Did Digger the dog climb out of facility? Palatine family still searching

 
 
Updated 8/17/2015 3:21 PM
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  • Eden Caponi gets a kiss from Digger the dog a couple years ago. The German shepherd-Beagle mix escaped from a Palatine boarding service on Aug. 5.

    Eden Caponi gets a kiss from Digger the dog a couple years ago. The German shepherd-Beagle mix escaped from a Palatine boarding service on Aug. 5. Courtesy of Todd Caponi

  • The Caponi family of Palatine and numerous volunteers are continuing to search the area for Digger the dog, missing since Aug. 5.

    The Caponi family of Palatine and numerous volunteers are continuing to search the area for Digger the dog, missing since Aug. 5. Courtesy of Todd Caponi

  • The Caponi family of Palatine -- mom Christy along with 2-year-old Luke, 4-year-old Eden and 10-year-old Skye Magee -- try to keep it together just after learning of the disappearance of their dog Digger while at Disneyland.

    The Caponi family of Palatine -- mom Christy along with 2-year-old Luke, 4-year-old Eden and 10-year-old Skye Magee -- try to keep it together just after learning of the disappearance of their dog Digger while at Disneyland. Courtesy of Todd Caponi

Digger the dog has been missing for 10 days already -- but not from any lack of effort in trying to track him down.

Todd and Christy Caponi of Palatine and their three young children were just walking into Disneyland in California on the morning of Aug. 5 when they were called by their animal boarding service back home with news that Digger was gone.

Jennifer Riordan, one of the operating partners of Baxter & Beasley boarding service in Palatine, said the only way Digger could have gotten out was to scale the 8-foot fence. But she added that no one actually saw the German shepherd-Beagle mix do this.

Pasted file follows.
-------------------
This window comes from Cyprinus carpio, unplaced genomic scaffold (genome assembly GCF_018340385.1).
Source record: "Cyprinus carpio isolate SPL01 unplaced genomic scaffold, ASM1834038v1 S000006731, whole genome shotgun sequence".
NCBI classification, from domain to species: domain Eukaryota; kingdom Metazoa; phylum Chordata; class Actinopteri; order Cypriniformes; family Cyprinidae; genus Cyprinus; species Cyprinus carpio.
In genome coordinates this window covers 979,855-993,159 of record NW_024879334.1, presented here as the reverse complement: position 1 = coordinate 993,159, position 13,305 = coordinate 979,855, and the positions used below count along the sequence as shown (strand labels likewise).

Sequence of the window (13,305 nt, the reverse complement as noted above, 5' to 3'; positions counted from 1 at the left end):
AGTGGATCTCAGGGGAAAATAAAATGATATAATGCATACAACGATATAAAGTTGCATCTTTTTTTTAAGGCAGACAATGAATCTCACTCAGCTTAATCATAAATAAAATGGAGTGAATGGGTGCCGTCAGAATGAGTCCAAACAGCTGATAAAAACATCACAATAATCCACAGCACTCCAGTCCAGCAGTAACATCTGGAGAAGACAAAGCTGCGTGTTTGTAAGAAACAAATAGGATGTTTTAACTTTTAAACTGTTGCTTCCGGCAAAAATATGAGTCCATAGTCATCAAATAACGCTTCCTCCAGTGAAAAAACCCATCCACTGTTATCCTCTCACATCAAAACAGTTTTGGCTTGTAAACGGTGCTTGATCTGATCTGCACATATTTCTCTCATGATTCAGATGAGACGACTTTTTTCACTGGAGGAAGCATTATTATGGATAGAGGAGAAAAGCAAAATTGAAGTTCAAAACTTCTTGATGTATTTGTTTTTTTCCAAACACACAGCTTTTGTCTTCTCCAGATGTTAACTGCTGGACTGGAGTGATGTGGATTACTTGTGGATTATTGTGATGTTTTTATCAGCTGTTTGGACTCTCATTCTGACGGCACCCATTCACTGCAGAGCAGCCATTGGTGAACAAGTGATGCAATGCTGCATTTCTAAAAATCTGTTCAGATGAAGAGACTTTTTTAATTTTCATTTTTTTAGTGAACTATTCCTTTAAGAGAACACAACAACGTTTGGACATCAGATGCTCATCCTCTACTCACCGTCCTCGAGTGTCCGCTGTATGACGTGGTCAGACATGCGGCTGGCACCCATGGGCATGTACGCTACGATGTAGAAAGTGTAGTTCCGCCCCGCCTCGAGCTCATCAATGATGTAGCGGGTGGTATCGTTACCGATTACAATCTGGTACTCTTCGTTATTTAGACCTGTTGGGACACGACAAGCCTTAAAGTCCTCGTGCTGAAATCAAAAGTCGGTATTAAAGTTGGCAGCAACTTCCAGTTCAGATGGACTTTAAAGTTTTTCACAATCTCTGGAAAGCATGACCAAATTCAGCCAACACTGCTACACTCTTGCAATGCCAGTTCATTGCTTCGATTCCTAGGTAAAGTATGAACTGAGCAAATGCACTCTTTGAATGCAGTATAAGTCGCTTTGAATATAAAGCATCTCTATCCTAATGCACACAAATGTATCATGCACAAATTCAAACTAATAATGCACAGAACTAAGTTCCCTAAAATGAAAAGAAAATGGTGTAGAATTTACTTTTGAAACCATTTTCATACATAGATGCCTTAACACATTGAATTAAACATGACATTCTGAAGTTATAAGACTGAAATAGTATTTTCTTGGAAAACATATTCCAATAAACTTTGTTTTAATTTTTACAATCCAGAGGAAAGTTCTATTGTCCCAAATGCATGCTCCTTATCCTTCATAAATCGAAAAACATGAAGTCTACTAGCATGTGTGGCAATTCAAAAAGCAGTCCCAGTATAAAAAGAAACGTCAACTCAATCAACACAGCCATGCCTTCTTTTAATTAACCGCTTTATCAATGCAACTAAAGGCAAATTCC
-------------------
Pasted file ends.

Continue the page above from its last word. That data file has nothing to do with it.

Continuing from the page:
Todd Caponi said he suspects that a latch was left open on garbage pickup day.

"We have a 4-foot fence at home and (Digger's) never even put his paws on it or climbed on the couch. That's not him," Caponi said.

Riordan maintained that there was no lapse of security at her company, where every precaution has been taken against such escapes.

"We are an ironclad facility," she said.

The workers at Baxter & Beasley have been devastated by the loss of Digger and are doing what they can to help find him, she said.

"All of us here are heartbroken," Riordan said.

Digger was being boarded with two more of the Caponis' dogs, Crede and Oscar, who seem to be feeling the loss of the leader of their pack, Todd Caponi said.

Since the search for Digger began, he said a staggering number of volunteers have been following up on a number of leads, some of which he believes have been legitimate.

"From the leads we've gotten, we think he's hiding and in survival mode," Todd Caponi said. He asked that anyone with a lead on the dog's location call (847) 567-4550.

He acknowledges the possibility that someone may have found Digger and be treating him as their own, but he is hopeful Digger's microchip will eventually lead to his being reunited with his true family if he's brought to a veterinarian or shelter.

The news of Digger's disappearance nearly ruined the family's day at Disneyland, but encounters with such costumed characters as Cinderella and Woody from "Toy Story" helped distract Todd Caponi's 10-year-old stepdaughter, 4-year-old daughter and 2-year-old son.

"Disneyland does do that," he said.

Since the family has returned home, the biggest scare came when Caponi was called to identify a dead animal that looked like Digger floating in a pond in front of Little Sisters of the Poor on Northwest Highway in Palatine. The animal turned out to be a raccoon.

While Baxter & Beasley is only a mile from Digger's home, Caponi said the dog would have had no points of reference to lead him in the right direction.

"It's not a neighborhood where we would have normally walked," he said of the commercial area near the boarding service.

Though the kids continue to be despondent, Caponi believes his wife, Christy, has been the hardest hit. A true dog lover, she's the main reason the family came to own three dogs in the first place, he said.

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